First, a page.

Machine structure and organization, data representation, memory addressing methods, use of registers, bit manipulation, integer and floating point arithmetic, program linking and subroutines, macro-instructions, program debugging, assemblers and loaders. Students write several programs in IBM 370 Assembler language. Three one-hour lectures and a one-hour discussion per week.

383(374)/EECS 383. Programming and Computer Systems. CS 283 or the equivalent. (4). (NS).

Advanced topics in Pascal, including the implementation of linked lists, trees, and hashing. Searching and sorting techniques. Assembly language and computer architecture. Selected topics in programming language theory. Students will write several programs in Pascal and assembly language.

476(400)/EECS 476. Foundations of Computer Science. CS 303 or Math. 312 or permission of instructor. (3). (NS).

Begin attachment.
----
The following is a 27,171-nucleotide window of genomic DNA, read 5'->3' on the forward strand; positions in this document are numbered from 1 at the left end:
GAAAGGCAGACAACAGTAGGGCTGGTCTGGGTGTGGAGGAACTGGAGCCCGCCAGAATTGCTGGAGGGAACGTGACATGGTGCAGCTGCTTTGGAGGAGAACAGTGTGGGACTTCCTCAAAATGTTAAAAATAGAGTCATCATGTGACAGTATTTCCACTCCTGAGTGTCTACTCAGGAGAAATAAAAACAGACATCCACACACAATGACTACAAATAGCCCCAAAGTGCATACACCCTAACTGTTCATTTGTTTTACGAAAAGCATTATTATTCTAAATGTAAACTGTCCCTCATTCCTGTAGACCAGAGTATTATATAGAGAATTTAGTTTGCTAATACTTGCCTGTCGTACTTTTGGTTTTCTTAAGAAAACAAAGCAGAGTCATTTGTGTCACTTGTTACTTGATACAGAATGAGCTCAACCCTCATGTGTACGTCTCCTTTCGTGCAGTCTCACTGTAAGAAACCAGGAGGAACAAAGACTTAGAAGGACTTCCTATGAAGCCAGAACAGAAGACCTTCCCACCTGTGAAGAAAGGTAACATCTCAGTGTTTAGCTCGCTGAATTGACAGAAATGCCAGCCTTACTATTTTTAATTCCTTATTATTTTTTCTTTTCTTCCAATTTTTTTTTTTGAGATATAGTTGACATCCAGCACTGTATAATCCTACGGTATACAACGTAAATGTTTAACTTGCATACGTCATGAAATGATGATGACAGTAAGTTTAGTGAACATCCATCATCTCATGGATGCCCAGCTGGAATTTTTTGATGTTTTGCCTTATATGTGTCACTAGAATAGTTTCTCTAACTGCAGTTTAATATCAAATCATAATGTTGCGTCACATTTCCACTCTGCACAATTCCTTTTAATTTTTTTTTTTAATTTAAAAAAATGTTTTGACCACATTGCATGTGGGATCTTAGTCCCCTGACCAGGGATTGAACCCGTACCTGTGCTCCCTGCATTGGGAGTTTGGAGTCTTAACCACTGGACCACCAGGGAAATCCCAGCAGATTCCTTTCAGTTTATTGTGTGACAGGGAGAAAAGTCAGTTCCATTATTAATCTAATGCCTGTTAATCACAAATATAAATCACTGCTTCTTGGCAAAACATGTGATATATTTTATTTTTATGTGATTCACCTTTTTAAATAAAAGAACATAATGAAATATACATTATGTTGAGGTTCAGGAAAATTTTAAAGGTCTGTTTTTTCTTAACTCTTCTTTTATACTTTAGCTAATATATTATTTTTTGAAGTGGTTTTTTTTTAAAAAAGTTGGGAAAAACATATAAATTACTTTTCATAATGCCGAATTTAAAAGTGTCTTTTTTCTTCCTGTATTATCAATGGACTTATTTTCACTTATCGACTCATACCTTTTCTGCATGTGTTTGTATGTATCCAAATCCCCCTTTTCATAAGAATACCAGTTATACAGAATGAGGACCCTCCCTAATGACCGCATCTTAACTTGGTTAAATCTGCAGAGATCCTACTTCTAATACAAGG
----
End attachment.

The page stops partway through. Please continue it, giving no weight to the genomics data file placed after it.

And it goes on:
An introduction to computation theory: finite automata, regular languages, pushdown automata, context-free languages, Turing machines, recursive languages and functions, and computational complexity.

481(478)/EECS 481. Software Engineering. CS 380 or 480, and senior standing. (4). (NS).

Pragmatic aspects of the production of software systems, dealing with structuring principles, design methodologies and informal analysis. Emphasis is given to development of large, complex software systems. A term project in usually required.

482(473)/EECS 482. Operating Systems. CS 380 and 381, or equivalent. (4). (Excl).

Operating system functions and implementations: multitasking; concurrency and synchronization; deadlock; scheduling; resource allocation; real and virtual memory management; input/output; file systems. Students write several substantial programs dealing with concurrency and synchronization in a multitask environment.

483/EECS 483. Compiler Construction. CS 380 or 480. (4). (Excl).

Introduction to compiling techniques including parsing algorithms, semantic processing, and optimization. Students implement a compiler for a substantial programming language using a compiler generating system. Honor students may take either 483 or 583, but not both.

484(523). Database Management Systems. CS 380 or 480. (3). (Excl).